One of the biggest difficulties of working in an office is the noise and distractions. If a colleague or boss can see you sat at your desk, you are more approachable. It is easier for them to ask you questions or engage you in meaningless conversations.

    Working from home allows you to shut the door and get on with an hour or two of quiet focused work. If you close down your Slack and Email, you avoid the risk of being disturbed and it is amazing how much work you can get done.

    An experiment conducted in 2012 found that working from home increased a person’s productivity by 13%, and more recent studies also find significant increases in productivity.[1]

    When our productivity increases, the amount of time we need to perform our work decreases, and this means we can spend more time on activities that can bring us closer to our family and friends as well as improve our mental health.

    Pro #3: More Control Over Your Day

    Without bosses and colleagues watching over us all day, we have a lot more control over what we do. While some work will inevitably be more urgent than others, we still get a lot more choice about what we work on.

    We also get more control over where we work. I remember when working in an office, we were given a fixed workstation. Some of these workstations were pleasant with a lot of natural sunlight, but other areas were less pleasant. It was often the luck of the draw whether we find ourselves in a good place to work or not.

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    By working from home we can choose what work to work on and whether we want to face a window or not. We can get up and move to another place, and we can move from room to room. And if you have a garden, on nice days you could spend a few hours working outside.

    Pro #4: You Get to Choose Your Office Environment

    While many companies will provide you with a laptop or other equipment to do your work, others will give you an allowance to purchase your equipment. But with furniture such as your chair and desk, you have a lot of freedom.

    I have seen a lot of amazing home working spaces with wonderful sets up—better chairs, laptop stands that make working from a laptop much more ergonomic and therefore, better for your neck.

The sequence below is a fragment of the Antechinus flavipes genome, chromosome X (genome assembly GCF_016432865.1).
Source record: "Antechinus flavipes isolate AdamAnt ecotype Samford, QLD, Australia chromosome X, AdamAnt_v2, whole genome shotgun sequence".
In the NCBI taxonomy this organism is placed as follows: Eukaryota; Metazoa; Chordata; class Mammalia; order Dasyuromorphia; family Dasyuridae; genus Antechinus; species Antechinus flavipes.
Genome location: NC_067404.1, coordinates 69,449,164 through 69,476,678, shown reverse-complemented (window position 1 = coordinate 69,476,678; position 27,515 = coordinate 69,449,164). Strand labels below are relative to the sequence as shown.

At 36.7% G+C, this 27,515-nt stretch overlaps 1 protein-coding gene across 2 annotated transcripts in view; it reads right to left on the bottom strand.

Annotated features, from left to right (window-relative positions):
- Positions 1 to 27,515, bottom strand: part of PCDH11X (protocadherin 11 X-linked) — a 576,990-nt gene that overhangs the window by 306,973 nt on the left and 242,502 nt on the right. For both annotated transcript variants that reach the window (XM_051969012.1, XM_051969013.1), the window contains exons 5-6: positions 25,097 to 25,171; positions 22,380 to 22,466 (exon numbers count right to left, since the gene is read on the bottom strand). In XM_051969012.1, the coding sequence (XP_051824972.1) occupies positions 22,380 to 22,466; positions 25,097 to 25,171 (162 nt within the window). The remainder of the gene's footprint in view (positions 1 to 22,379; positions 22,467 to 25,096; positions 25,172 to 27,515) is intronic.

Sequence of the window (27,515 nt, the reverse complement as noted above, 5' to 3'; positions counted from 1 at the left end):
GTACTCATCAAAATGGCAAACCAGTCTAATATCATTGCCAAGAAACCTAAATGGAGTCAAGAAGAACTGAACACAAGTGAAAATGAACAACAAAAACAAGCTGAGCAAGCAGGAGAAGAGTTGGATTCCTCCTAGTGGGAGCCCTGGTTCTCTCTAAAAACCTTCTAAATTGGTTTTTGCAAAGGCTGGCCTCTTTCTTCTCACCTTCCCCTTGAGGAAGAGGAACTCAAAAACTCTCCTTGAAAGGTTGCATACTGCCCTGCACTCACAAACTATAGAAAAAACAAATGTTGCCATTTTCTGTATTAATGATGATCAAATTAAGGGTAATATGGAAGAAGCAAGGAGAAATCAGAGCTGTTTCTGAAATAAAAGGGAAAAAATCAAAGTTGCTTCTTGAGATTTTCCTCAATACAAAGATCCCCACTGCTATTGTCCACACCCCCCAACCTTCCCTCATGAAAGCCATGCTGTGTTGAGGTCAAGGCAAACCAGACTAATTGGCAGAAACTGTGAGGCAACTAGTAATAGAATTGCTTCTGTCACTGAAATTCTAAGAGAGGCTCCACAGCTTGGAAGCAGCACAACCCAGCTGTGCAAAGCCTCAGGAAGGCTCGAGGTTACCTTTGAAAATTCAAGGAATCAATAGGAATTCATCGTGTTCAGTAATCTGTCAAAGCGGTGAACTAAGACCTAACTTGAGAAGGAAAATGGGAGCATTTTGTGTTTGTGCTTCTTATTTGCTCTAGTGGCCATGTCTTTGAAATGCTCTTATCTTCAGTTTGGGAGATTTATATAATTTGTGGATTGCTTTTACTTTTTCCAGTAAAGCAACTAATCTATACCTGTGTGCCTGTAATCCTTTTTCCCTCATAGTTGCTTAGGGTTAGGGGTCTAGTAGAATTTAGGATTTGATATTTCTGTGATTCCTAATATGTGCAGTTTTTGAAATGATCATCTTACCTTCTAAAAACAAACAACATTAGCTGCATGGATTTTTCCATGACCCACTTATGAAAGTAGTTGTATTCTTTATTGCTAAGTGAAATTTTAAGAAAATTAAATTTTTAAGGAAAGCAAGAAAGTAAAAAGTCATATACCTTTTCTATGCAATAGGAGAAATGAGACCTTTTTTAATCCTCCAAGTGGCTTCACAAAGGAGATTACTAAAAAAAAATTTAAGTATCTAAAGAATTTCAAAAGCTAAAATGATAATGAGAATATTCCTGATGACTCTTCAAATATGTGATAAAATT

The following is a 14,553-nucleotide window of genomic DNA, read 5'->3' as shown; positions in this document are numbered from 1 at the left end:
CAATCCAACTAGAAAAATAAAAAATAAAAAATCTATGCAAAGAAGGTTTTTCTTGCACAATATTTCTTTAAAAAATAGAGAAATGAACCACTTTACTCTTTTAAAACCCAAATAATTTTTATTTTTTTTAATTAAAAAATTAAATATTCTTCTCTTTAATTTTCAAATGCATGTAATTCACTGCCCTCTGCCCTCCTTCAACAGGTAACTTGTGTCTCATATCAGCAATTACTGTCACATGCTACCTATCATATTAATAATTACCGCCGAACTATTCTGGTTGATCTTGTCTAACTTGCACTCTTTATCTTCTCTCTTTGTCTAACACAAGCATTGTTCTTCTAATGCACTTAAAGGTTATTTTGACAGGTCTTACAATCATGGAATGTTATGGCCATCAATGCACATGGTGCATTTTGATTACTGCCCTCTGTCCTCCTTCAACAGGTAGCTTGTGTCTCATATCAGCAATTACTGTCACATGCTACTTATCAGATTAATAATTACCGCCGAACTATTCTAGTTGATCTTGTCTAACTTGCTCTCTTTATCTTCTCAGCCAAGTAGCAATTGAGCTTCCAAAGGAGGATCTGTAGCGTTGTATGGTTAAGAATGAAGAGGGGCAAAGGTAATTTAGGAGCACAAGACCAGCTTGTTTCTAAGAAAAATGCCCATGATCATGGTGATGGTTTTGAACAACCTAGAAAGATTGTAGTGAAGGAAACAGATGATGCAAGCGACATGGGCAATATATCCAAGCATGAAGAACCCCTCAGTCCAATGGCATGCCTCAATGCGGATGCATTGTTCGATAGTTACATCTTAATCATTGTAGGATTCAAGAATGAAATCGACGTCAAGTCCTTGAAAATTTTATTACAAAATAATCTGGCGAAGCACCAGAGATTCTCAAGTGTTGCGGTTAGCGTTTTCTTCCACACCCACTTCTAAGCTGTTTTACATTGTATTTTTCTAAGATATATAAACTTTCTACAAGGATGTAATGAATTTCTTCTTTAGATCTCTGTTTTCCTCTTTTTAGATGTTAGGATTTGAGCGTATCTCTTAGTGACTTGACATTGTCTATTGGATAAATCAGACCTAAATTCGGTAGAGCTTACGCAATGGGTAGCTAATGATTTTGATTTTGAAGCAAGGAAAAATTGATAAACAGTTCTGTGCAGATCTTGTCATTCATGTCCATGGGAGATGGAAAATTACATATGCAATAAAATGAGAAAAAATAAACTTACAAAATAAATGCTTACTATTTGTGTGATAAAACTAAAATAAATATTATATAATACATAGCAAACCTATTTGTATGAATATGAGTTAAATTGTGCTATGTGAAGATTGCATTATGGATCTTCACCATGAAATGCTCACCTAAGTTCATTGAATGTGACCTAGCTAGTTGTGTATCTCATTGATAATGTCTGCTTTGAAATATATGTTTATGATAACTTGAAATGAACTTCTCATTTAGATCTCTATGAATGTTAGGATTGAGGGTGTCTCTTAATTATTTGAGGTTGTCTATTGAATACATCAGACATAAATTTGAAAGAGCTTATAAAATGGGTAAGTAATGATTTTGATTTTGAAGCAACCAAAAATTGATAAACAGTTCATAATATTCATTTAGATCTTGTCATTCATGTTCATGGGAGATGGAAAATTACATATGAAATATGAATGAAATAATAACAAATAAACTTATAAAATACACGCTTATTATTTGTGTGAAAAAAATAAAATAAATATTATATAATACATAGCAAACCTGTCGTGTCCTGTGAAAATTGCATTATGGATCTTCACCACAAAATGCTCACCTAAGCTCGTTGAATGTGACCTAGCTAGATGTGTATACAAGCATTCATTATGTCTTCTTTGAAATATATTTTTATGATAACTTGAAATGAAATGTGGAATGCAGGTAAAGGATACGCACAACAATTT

You can also choose your wall art and the little nick-nacks on your desk or table. With all this freedom, you can create a very personal and excellent working environment that is a pleasure to work in. When you are happy doing your work, you will inevitably do better work.

    Con #1: We Move a Lot Less

    When we commute to a place of work, there is movement involved. Many people commute using public transport, which means walking to the bus stop or train station. Then, there is the movement at lunchtime when we go out to buy our lunch. Working in a place of work requires us to move more.

    Unfortunately, working from home naturally causes us to move less and this means we are not burning as many calories as we need to.

    Moving is essential to our health and if you are working from home you need to become much more aware of your movement. To ensure you are moving enough, make sure you take your lunch breaks. Get up from your desk and move. Go outside, if you can, and take a walk. And, of course, refrain from regular trips to the refrigerator.

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    Con #2: Less Human Interaction

    One of the nicest things about bringing a group of people together to work is the camaraderie and relationships that are built over time. Working from home takes us away from that human interaction and for many, this can cause a feeling of loss.

    Humans are a social species—we need to be with other people. Without that connection, we start to feel lonely and that can lead to mental health issues.

    Zoom and Microsoft Teams meeting cannot replace that interaction. Often, the interactions we get at our workplaces are spontaneous. But with video calls, there is nothing spontaneous—most of these calls are prearranged and that’s not spontaneous.

    This lack of spontaneous interaction can also reduce a team’s ability to develop creative solutions—there’s just something about a group of incredibly creative people coming together in a room to thrash out ideas together that lends itself to creativity.

    While video calls can be useful, they don’t match the connection between a group of people working on a solution together.

    Con #3: The Cost of Buying Home Office Equipment

    Not all companies are going to provide you with a nice allowance to buy expensive home office equipment. 100% remote companies such as Doist (the creators of Todoist and Twist) provide a $2,000 allowance to all their staff every two years to buy office equipment. Others are not so generous.

    This can prove to be expensive for many people to create their ideal work-from-home workspace. Many people must make do with what they already have, and that could mean unsuitable chairs that damage backs and necks.

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    For a future that will likely involve more flexible working arrangements, companies will need to support their staff in ways that will add additional costs to an already reduced bottom line.

    Con #4: Unique Distractions

    Not all people have the benefit of being able to afford childcare for young children, and this means they need to balance working and taking care of their kids.

    For many parents, being able to go to a workplace gives them time away from the noise and demands of a young family, so they could get on with their work. Working from home removes this and can make doing video calls almost impossible.

    To overcome this, where possible, you need to set some boundaries. I know this is not always possible, but it is something you need to try. You should do whatever you can to make sure you have some boundaries between your work life and home life.

    Final Thoughts

    Working from home can be hugely beneficial for many people, but it can also bring serious challenges to others.

    We are moving towards a new way of working. Therefore, companies need to look at both the pros and cons of working from home and be prepared to support their staff in making this transition. It will not be impossible, but a lot of thought will need to go into it.

    More About Working From Home

    Featured photo credit: Standsome Worklifestyle via unsplash.com